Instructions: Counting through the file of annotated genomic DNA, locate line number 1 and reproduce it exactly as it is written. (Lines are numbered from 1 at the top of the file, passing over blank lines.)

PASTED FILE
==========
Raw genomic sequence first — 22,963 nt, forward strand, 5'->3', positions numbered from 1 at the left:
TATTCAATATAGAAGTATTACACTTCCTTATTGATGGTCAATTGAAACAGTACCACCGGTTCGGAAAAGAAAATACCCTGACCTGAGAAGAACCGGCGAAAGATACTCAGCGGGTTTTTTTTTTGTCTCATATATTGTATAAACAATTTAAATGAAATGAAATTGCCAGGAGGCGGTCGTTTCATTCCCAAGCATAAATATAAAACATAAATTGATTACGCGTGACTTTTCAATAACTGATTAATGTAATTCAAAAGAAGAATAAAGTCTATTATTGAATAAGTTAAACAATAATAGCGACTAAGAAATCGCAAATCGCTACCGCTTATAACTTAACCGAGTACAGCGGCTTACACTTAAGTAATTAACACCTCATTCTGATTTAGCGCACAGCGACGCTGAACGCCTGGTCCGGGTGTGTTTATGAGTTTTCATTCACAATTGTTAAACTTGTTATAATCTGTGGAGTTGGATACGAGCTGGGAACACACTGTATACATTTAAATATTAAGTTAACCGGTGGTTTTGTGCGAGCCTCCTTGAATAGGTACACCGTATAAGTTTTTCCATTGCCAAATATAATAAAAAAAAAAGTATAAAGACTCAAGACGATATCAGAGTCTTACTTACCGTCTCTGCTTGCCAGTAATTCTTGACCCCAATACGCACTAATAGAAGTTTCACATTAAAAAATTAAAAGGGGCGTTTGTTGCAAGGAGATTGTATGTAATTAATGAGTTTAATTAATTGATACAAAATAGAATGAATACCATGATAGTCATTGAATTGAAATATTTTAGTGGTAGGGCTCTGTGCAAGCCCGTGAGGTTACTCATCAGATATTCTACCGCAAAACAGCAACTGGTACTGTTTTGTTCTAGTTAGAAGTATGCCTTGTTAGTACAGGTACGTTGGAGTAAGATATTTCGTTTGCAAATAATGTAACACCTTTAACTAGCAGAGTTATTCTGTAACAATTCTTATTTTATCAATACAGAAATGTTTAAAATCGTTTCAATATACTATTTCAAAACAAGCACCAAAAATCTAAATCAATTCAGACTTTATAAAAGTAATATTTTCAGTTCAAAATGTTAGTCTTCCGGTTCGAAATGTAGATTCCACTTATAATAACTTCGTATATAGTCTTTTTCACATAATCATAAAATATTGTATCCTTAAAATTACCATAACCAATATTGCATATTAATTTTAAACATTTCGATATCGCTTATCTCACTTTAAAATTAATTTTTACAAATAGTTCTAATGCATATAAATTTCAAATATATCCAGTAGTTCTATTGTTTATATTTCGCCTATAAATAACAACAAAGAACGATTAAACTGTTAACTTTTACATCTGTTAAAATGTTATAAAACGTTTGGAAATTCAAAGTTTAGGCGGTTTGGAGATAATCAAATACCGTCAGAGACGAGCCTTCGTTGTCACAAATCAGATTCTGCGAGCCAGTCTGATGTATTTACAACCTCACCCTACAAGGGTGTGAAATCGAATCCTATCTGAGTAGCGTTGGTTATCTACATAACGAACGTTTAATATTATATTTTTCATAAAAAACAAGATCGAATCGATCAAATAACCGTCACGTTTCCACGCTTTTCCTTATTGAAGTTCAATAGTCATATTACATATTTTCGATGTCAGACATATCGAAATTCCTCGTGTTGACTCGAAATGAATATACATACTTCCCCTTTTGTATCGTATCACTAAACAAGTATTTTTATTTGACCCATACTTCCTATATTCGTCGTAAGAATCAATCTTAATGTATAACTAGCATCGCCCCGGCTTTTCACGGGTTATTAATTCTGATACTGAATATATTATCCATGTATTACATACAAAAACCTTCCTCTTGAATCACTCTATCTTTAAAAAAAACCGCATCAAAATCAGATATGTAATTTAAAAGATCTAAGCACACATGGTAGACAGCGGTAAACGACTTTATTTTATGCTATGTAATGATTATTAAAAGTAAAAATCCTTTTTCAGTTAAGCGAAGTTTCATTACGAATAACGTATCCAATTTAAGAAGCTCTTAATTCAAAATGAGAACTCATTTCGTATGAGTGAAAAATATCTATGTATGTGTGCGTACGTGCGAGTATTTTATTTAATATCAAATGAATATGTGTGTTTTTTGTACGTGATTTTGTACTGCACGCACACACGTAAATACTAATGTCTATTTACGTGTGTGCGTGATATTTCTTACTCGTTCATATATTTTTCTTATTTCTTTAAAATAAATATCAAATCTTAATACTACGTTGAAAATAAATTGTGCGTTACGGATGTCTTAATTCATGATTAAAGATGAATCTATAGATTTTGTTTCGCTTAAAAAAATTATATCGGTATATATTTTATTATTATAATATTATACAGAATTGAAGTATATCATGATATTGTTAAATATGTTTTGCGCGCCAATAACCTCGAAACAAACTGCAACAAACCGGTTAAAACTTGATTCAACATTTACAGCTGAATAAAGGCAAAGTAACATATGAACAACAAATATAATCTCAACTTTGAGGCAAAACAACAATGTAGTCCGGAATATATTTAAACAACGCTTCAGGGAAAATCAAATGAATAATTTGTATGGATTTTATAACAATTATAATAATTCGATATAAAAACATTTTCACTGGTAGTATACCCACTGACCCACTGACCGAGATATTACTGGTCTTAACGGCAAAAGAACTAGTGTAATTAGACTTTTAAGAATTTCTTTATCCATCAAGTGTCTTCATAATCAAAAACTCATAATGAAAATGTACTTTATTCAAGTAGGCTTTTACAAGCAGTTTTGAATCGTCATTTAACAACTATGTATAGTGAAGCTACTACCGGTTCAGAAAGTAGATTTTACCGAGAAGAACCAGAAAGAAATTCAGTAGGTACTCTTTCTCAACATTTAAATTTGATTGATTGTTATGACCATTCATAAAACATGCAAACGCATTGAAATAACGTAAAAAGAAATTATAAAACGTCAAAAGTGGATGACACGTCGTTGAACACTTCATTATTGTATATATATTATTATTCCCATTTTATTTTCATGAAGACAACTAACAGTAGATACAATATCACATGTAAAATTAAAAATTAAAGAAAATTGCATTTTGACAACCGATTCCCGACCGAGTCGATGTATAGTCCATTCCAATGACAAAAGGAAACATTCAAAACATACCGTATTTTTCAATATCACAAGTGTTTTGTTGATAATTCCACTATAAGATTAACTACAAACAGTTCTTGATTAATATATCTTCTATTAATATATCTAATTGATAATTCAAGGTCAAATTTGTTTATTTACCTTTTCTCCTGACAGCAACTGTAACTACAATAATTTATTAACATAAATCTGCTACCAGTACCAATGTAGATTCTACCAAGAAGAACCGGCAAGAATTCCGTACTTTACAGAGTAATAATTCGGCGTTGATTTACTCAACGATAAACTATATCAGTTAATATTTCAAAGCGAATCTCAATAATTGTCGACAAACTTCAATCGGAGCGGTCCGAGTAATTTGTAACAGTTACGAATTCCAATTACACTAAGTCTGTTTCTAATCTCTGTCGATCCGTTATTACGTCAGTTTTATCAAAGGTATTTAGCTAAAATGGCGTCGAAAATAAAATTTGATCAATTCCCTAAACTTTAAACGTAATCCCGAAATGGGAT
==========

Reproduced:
Raw genomic sequence first — 22,963 nt, forward strand, 5'->3', positions numbered from 1 at the left: